Smart grid technologies gained $13.9 billion in investments in 2012
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Re: Prospects for large-scale energy storage

Unread postby Graeme » Wed 06 Mar 2013, 06:49:43

Energy Storage Technologies for the Smart Grid

Introduction
Energy storage is a critical component of the future Smart Grid. According to NanoMarkets, there is a sizeable opportunity for new materials and systems for supercapacitors and chemical batteries, which are critical components in Smart Grid electrical storage applications. Supercapacitors and chemical batteries find greater market potential in most applications as they are not confined by certain geological locations and free from the potential environmental impact problems of pumped hydro.

Current Grid Storage Landscape
Smart Grid is a still-evolving term, covering all developments currently being made and planned to the existing electrical grid to improve efficiency, security, reliability, while reducing costs. The following two applications will dominate growth in the near term:

The first application is power quality in sophisticated markets. The growth of state-of-the-art production facilities and the ubiquitous application of electronics make short-term storage as a standard feature that facilitates advanced electronics equipment to face short-term (from a few seconds to a few cycles) power quality issues.
The second application is to deliver power leveling in regions with considerable percentages of intermittent generating sources such as solar and wind on the grid. The intermittent nature of these power generating sources needs stored energy, which can be supplied to the grid at a moment’s notice.
Considerable energy storage is mandatory to meet the 2030 renewable energy state and federal mandates.

Near-Term Applications for Chemical Storage on the Smart Grid
Energy storage
Power quality in the context of uninterrupted power supplies has been the most common utilization of large-scale chemical energy storage. Metal hydride and lead-acid batteries are the key system of this industry. However, supercapacitors and integrated supercapacitor/battery backup systems can also make sizeable inroads in this application as they exhibit significantly quicker response times when compared to batteries alone. The reduced cost of supercapacitors makes more common applications of the technology more economical, especially in combination with batteries.

This will expand the market for supercapacitors beyond certain mission critical applications and data centers to include the safety of electronic assets for production facilities, office buildings, retailers, as well as new home construction applications.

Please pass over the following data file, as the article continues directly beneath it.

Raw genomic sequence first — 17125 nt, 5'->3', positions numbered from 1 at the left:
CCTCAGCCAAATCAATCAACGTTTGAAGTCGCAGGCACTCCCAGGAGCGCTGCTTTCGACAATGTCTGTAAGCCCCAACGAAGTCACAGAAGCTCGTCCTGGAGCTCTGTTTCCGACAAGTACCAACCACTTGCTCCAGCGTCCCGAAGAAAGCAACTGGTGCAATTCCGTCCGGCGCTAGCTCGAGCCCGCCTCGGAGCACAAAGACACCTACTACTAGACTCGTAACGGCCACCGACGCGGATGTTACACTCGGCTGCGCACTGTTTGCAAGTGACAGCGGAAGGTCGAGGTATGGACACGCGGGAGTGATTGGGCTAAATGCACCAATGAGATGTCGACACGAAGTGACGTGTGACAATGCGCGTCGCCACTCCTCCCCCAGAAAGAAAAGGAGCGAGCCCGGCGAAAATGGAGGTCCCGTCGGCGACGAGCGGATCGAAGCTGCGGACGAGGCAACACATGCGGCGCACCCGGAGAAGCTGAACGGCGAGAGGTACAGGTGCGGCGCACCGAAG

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Re: Prospects for large-scale energy storage

Unread postby Graeme » Wed 06 Mar 2013, 08:06:50

MIT team outlines path to low-cost solar-to-fuels devices; the artificial leaf

A team of researchers at MIT has described a framework for efficiently coupling the power output of a series-connected string of single-band-gap solar cells to an electrochemical process that produces storable fuels. The open access paper, published in the Proceedings of the National Academy of Sciences (PNAS), offers a roadmap for direct solar-to-fuels devices.

The new analysis follows up on 2011 research that produced a proof of concept of an artificial leaf—a small device that, when placed in a container of water and exposed to sunlight, would produce bubbles of hydrogen and oxygen. (Earlier post.) The new work outlines a research program to improve the efficiency of these systems, and could quickly lead to the production of a practical, inexpensive and commercially viable prototype.

The original demonstration leaf in 2011 had low efficiencies, converting less than 4.7% of sunlight into fuel. The team’s new analysis shows that efficiencies of 16% or more should now be possible using single-bandgap semiconductors, such as crystalline silicon, or 18% for gallium arsenide cells.

Such a system would use sunlight to produce a storable fuel, such as hydrogen, instead of electricity for immediate use. This fuel could then be used on demand to generate electricity through a fuel cell or other device. This process would liberate solar energy for use when the sun isn’t shining, and open up a host of potential new applications.


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Re: Prospects for large-scale energy storage

Unread postby kuidaskassikaeb » Wed 06 Mar 2013, 17:07:11

I hink what Germany is doing with free power days when the wind really blows could help solve this. People could buy electric cars and charge them when the gas is free. Refrigerators with large thermal mass. This could be solved small scale. It seems like one of those " If you build it they will come kind of problems."
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Re: Prospects for large-scale energy storage

Unread postby Graeme » Thu 07 Mar 2013, 08:27:30

Cheyenne company seeks to build facility to store energy generated by wind turbines

A Wyoming company hopes to begin testing what could be a game-changing way to store energy generated by wind turbines at a small project site near Guernsey by late 2014.


The energy storage problem sparks a common criticism of wind energy. Critics often target wind power's failure to generate consistent power levels, because producers can't control when the wind blows and can't store the energy generated by their turbines.

Instead of power being created by generators in the nacelle, or top, of the tower, hydraulic pumps are attached to the turbines in Winhyne's tower. As the turbines rotate, the pumps move, generating pressure, which is used to turn a hydraulic motor and spin a generator.

If power from the turbine isn't immediately needed, that same pressure is used to compress nitrogen into a pipeline system. Byrne said the nitrogen can be stored in the pipelines until power from the system is needed, at which point the company can release the gas at a controlled rate, powering the motor and generator.